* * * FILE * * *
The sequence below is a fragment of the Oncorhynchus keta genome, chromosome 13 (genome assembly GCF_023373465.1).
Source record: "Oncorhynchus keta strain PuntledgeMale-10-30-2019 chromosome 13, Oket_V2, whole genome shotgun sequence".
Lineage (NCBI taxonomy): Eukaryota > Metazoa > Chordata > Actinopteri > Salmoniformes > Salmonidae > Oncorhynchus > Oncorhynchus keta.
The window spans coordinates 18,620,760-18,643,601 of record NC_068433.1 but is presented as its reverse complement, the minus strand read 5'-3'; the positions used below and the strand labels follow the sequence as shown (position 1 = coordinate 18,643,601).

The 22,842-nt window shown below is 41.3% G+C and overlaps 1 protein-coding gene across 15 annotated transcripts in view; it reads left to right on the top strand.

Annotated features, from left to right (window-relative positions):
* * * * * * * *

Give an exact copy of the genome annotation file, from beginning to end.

The sequence below is a fragment of the Oncorhynchus keta genome, chromosome 13 (genome assembly GCF_023373465.1).
Source record: "Oncorhynchus keta strain PuntledgeMale-10-30-2019 chromosome 13, Oket_V2, whole genome shotgun sequence".
Lineage (NCBI taxonomy): Eukaryota > Metazoa > Chordata > Actinopteri > Salmoniformes > Salmonidae > Oncorhynchus > Oncorhynchus keta.
The window spans coordinates 18,620,760-18,643,601 of record NC_068433.1 but is presented as its reverse complement, the minus strand read 5'-3'; the positions used below and the strand labels follow the sequence as shown (position 1 = coordinate 18,643,601).

The 22,842-nt window shown below is 41.3% G+C and overlaps 1 protein-coding gene across 15 annotated transcripts in view; it reads left to right on the top strand.

Annotated features, from left to right (window-relative positions):